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Tag: tracking

Could cadaver dogs be replaced by vultures?

Skilled as dogs are at finding dead bodies, police in Germany think they’ve found an animal even more adept at the task.

Police in Walsrode, Germany, say they have trained a vulture named Sherlock to lead them to cadavers.

By placing a GPS device on his leg, they can track him and respond — I’d hope before he’s eaten too much of the evidence.

“If it works, it could save time because the birds can cover much more area than sniffer dogs or humans,” officer Rainer Herrmann told the Daily Mail.

The turkey vulture, a natural scavenger, feeds almost exclusively on carrion, finding its meals through keen vision and a sense of smell that allows it to detect the gasses produced during the decay of dead animals from as high as 3,000 feet in the air.

“‘It was a colleague of mine who got the idea from watching a nature programme,”  Herrmann said. ”

Sherlock can even find remains in woodland or in thick undergrowth. Unlike sniffer dogs, who need regular breaks, Sherlock doesn’t seem to get tired and can cover a far larger area.

Sherlock is being trained at Walsrode, the largest bird park in the world with 650 different species.

Trainers hope to assemble a squadron of crimefighting vultures, but — given that the vultures aren’t native to the area, would have to be raised from chicks to be tame, and require lots of training — it will be a while before they are called to duty.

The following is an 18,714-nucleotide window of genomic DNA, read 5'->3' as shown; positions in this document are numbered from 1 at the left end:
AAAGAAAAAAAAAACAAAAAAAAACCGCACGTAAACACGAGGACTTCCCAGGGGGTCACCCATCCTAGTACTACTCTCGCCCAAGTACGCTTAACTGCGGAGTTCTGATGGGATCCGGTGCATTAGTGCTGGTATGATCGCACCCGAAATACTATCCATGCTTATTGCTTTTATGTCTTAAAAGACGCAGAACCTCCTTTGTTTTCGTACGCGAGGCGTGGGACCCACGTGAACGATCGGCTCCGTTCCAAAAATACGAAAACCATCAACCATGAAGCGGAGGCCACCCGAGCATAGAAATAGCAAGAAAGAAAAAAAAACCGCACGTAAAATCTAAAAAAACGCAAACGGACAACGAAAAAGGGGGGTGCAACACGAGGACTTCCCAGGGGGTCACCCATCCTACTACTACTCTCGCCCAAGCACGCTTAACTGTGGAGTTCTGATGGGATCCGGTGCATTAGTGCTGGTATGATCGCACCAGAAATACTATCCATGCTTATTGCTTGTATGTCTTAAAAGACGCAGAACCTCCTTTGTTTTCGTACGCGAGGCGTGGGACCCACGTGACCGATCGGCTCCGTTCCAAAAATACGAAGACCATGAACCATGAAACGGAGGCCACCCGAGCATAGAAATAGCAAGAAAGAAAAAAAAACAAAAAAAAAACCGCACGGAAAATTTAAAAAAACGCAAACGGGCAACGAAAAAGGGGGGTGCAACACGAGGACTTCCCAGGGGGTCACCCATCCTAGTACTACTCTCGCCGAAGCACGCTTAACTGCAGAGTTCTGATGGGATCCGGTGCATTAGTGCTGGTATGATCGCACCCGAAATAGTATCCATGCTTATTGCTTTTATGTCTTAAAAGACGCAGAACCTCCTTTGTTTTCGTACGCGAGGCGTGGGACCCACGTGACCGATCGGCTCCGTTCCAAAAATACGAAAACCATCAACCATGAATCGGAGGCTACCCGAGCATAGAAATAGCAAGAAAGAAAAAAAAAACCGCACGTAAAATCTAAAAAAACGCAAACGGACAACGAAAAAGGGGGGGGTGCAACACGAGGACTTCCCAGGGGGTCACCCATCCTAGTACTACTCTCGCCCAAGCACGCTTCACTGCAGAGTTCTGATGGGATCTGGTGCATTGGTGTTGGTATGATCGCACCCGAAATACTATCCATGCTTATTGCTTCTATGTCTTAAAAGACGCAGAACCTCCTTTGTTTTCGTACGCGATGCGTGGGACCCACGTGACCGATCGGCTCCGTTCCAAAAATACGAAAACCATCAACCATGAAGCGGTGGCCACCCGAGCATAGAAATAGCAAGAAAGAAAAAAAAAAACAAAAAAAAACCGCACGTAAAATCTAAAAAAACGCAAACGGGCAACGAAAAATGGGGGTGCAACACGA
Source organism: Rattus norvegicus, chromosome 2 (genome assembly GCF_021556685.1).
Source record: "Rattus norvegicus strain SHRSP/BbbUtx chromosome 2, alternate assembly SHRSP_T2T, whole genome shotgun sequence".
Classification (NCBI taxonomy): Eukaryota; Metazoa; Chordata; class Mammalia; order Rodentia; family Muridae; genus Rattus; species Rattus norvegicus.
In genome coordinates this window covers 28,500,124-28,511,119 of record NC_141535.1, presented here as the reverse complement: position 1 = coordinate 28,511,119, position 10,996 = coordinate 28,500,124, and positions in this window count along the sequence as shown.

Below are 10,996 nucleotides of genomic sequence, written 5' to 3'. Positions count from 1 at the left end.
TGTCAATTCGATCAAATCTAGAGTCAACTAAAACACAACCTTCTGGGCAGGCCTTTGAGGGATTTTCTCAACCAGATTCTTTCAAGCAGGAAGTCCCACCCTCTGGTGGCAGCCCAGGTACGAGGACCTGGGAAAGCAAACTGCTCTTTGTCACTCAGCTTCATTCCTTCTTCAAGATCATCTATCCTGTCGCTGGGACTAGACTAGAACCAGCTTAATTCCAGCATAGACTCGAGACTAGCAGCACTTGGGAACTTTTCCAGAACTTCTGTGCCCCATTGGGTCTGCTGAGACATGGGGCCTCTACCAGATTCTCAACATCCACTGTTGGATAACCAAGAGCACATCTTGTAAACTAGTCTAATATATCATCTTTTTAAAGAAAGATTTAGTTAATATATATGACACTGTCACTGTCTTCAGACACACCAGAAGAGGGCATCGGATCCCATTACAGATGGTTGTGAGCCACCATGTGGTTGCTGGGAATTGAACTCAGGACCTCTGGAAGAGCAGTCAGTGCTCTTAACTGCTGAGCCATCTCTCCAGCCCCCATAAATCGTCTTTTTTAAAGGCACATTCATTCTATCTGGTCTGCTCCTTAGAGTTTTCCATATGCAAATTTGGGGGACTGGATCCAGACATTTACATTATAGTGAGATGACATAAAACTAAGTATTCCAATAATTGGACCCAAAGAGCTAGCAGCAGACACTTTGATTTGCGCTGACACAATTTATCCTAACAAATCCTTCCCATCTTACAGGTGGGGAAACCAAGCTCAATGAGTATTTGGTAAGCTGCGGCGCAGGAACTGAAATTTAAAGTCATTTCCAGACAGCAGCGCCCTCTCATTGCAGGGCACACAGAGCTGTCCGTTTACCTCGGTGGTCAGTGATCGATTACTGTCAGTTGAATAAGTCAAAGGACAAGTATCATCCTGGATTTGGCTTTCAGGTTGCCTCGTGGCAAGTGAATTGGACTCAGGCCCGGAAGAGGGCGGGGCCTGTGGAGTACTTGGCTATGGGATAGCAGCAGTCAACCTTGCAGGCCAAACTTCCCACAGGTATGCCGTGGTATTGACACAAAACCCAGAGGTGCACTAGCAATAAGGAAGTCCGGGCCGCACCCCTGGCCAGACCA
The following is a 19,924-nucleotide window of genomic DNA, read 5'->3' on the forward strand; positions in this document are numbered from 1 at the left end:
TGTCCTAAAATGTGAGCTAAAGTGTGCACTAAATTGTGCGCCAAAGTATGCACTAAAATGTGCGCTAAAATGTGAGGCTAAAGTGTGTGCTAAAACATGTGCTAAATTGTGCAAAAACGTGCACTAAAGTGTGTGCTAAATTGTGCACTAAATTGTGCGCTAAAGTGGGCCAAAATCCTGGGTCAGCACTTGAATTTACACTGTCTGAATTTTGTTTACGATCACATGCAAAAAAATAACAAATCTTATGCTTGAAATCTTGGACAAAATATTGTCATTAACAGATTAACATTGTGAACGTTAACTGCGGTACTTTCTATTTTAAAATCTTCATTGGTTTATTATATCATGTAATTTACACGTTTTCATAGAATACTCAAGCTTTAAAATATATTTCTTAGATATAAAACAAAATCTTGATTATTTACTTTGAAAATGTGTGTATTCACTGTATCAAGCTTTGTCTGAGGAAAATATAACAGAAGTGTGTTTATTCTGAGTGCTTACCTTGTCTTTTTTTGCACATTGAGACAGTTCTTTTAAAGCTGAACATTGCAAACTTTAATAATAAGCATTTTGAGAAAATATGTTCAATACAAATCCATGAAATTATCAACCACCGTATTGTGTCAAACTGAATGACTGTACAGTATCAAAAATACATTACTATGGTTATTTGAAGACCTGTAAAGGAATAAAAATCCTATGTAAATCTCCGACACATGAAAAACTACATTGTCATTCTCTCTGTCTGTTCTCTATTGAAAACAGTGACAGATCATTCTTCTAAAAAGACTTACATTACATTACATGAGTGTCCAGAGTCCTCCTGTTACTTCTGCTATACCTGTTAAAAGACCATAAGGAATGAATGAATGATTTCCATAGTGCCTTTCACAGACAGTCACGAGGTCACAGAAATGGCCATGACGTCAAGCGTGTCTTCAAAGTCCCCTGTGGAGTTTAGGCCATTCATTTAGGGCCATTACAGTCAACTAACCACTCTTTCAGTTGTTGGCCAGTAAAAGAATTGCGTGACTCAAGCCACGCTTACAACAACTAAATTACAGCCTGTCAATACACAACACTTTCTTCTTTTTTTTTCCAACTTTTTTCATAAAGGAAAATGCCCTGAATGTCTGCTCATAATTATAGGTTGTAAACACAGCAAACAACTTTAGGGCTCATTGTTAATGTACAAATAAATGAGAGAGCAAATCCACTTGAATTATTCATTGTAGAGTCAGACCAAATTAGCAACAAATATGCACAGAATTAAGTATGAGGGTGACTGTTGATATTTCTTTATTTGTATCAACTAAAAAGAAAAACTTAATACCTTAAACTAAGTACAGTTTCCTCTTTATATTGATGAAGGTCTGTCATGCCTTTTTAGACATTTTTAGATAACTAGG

Submerged suspect doesn’t buffalo dog

A police dog from Buffalo tracked down a shoplifting suspect in Canada — even though the alleged culprit was submerged in a swamp.

Thor, a two-year-old German shepherd, and his handler Lt. Sam Losi, were in Niagara-on-the- Lake to participate in training drills with the Niagara Regional Police canine unit.

Sgt. Jeff Hopkins, head of the Niagara canine unit, was conducting training when he received a call to assist in a search for a shoplifting suspect. With no other dogs at his immediate disposal, he invited Thor and his handler on the call.

They were told a man had been seen shoplifting from SportChek at Niagara Square, ran from security officers and had disappeared in a swampy area behind the mall.

Thor tracked the suspect’s scent from the mall to the swamp and jumped into the water. He came to a stop on what appeared to be a mound of debris in the water.